Keybase last week announced the alpha release of the Keybase app for the iPhone with a cryptographically secure file mount.
Users can write data in an automatically created folder in this format: /keybase/public/username. Files written in the folder are signed automatically and appear as plain text files on computers.
The folder prevents server-side and man-in-the-middle attacks, according to Keybase.
Files stream in on demand; there is no syncing as there is in Dropbox, Google Drive and Box.
Shared folders are encrypted using keys specific to the device of the person sharing them. If the device is lost, so is the private data.
Until the phone app is ready, users have to make a paper key, which is a full-powered private key that can be used to provision and rekey.
Participation is by invitation only.
The system “is a lot less complex than PGP keys and far harder to compromise, particularly with man-in-the-middle exploits,” observed Rob Enderle, principal analyst at the Enderle Group.
However, sync products “are generally more convenient, particularly if you’re offline a lot,” he told TechNewsWorld.
About Keybase Servers
Keybase servers don’t have private keys that can read users’ data. Because they can’t inject any public keys into the process, users can’t be tricked into encrypting for third parties, the company said.
Key additions and removals are signed into a public Merkle tree, which in turn is hashed into the Bitcoin block chain. That prevents attackers from commandeering and forking the server so different versions of server state are served up to different people, according to Keybase.
The server signs and publishes the root of the Merkle tree with every new user signature. Any changes in the Bitcoin blockchain can be traced back to see who changed them, making sneak attacks difficult, the company said.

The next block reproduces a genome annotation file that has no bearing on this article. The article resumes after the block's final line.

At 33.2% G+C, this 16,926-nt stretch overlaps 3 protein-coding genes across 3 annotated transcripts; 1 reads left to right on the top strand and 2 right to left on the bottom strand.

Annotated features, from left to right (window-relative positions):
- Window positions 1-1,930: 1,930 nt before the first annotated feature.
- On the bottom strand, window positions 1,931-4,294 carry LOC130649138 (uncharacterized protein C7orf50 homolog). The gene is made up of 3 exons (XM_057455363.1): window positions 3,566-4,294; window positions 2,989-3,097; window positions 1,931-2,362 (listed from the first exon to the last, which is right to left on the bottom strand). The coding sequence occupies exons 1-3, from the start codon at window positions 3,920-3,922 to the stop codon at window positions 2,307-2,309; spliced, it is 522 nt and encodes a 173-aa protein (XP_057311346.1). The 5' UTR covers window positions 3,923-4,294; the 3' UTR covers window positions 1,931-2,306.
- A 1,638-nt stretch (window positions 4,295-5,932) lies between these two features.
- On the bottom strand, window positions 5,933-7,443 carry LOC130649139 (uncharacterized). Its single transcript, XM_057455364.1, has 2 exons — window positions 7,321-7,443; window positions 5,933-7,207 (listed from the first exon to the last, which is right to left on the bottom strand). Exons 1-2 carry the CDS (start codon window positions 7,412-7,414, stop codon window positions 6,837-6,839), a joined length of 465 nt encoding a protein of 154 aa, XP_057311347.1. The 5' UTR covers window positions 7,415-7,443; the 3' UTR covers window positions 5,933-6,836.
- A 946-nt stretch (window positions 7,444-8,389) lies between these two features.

“For code sharing, this could have a huge advantage over the alternatives,” Enderle said.
Leveraging Social Media
Sharing data with others is made easy because Keybase acquires public keys and public announcements of public keys from social media.
“Smack-dab in the middle of a public Reddit or … Twitter conversation, you should be able to say ‘Hey, I threw those gifs/libraries/whatever in our encrypted keybase folder’ without ever asking for more identifying info,” said Keybase cofounder Chris Coyne. Other participants in the conversation can join Keybase to access the data without having to trust Keybase servers.
“When you track someone on Keybase, you sign a portable summary of their identity, as you saw and verified it,” he said. When they use someone’s Keybase username in future, everything in the tracker statement must remain valid.
“I think enterprises will be interested in this, especially if it can be made somewhat more user-friendly,” said Mike Jude, program manager, Stratecast/Frost & Sullivan.
“I see it as a nifty way to encrypt business communications, where the point isn’t absolute security but temporary security … defined by business needs,” he told TechNewsWorld.
Keybase Business Model
All users will get 10 GB of storage free. Enterprise users, and those who want more storage, may have to pay for it.
Keybase will be ad-free and will not sell users’ data, Coyne said.
“There is currently no pay model, and we’re not trying to make money,” he asserted. “We’re testing a product right now, and we’d like to bring public keys to the masses.”
However, “this system can’t even be explained in less than a page of prose,” Jude pointed out. “Getting everyone to use it, unless it’s built into the background, is a tad optimistic.”
Pros and Cons
Keybase “will need to think hard about how they allow others to use this app,” Jude suggested. “For example, does Keybase have any liability if their system turns out to be hackable? Would they recommend its use for HIPAA or financial transactions?”
Users will get a “far more secure file exchange platform” with the Keybase app, Enderle said. However, “on the downside, you’ll likely get flagged by law enforcement as a potential terrorist or criminal.”